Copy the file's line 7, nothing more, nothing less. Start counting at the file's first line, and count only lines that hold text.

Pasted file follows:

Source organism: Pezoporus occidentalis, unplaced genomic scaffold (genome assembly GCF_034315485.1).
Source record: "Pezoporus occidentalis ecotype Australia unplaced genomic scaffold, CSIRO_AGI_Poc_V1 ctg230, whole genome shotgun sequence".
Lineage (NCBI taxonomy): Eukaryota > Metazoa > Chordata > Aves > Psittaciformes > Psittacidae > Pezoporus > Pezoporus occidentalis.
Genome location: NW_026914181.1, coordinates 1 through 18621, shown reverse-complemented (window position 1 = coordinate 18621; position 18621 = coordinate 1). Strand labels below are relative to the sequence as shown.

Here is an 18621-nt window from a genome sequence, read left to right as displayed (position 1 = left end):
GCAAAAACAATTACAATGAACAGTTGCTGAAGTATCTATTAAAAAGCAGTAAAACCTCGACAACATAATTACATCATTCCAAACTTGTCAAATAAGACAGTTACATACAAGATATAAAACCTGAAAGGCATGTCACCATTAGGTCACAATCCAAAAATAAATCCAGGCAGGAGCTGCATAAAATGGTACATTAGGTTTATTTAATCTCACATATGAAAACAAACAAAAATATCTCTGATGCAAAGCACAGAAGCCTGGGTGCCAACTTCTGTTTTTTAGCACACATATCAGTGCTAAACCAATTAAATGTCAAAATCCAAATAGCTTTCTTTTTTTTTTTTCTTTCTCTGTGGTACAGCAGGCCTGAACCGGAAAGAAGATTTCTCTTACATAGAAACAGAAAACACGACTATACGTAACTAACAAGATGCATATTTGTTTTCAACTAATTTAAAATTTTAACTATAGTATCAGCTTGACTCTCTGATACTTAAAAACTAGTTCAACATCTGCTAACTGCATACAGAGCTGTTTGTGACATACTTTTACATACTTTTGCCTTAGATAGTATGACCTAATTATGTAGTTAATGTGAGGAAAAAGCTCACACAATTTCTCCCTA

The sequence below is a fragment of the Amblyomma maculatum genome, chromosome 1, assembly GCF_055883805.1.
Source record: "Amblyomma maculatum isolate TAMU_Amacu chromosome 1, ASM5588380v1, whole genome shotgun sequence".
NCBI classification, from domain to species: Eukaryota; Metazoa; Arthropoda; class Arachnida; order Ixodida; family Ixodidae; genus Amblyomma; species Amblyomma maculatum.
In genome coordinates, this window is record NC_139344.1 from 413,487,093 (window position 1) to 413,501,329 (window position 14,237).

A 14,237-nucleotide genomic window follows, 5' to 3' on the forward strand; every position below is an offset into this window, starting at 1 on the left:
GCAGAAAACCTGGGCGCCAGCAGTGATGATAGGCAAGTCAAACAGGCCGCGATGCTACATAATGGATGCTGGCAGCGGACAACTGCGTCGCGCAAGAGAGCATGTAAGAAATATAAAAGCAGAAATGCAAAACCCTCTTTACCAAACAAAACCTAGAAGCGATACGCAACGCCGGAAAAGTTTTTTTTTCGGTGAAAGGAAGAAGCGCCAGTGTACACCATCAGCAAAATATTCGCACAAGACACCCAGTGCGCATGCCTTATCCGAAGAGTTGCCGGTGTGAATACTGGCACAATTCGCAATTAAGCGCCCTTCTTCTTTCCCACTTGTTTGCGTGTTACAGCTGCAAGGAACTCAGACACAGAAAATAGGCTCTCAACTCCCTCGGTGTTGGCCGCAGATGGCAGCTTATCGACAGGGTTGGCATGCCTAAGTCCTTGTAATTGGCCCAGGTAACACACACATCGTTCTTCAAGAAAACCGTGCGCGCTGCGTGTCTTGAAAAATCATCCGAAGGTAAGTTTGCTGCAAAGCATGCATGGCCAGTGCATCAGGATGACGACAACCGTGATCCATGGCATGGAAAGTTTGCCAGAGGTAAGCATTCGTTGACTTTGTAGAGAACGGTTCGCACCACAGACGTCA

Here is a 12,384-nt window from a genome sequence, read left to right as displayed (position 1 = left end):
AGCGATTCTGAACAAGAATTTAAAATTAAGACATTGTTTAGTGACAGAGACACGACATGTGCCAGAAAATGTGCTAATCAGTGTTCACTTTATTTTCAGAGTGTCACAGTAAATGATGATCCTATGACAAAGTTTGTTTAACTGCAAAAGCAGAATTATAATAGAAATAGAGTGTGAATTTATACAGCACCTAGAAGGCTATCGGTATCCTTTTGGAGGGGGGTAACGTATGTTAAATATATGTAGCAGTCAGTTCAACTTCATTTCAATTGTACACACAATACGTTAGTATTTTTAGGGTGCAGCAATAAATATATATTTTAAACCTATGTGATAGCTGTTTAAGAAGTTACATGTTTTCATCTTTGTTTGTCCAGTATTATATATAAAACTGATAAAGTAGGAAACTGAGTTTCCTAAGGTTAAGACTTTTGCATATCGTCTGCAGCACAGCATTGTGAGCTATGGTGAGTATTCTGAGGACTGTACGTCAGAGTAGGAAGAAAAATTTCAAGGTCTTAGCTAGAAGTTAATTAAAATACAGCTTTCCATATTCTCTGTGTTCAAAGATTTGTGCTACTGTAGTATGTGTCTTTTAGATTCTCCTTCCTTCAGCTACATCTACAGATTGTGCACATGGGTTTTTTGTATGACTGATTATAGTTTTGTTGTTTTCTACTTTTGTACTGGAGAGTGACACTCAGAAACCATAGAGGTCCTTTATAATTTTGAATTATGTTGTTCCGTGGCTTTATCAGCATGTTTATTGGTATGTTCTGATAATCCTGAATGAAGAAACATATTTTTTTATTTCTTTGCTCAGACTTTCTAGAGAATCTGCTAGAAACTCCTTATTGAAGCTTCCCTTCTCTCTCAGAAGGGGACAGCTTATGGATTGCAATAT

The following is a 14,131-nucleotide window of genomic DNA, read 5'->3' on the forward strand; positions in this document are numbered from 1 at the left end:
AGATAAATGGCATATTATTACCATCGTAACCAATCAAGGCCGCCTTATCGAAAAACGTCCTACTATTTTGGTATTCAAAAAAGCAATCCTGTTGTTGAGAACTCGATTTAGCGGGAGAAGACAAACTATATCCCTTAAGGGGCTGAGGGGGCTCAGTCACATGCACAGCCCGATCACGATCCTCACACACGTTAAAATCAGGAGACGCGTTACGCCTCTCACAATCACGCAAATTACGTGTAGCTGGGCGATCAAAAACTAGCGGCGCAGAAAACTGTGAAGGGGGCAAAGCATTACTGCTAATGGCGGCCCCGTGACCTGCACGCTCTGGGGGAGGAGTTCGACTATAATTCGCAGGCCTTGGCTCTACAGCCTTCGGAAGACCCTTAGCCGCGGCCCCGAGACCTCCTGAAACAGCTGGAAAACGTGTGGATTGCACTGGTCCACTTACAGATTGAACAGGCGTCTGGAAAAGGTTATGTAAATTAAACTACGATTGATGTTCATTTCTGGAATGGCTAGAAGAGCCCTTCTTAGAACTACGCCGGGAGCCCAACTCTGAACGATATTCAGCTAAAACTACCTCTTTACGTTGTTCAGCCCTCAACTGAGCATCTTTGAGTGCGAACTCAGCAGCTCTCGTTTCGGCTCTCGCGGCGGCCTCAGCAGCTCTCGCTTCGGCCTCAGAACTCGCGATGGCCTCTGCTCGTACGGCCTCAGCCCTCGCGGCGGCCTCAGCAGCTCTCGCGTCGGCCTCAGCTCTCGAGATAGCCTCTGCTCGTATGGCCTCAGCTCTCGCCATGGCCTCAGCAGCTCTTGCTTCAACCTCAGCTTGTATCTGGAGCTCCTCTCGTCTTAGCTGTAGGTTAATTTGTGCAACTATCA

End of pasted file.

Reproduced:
The sequence below is a fragment of the Amblyomma maculatum genome, chromosome 1, assembly GCF_055883805.1.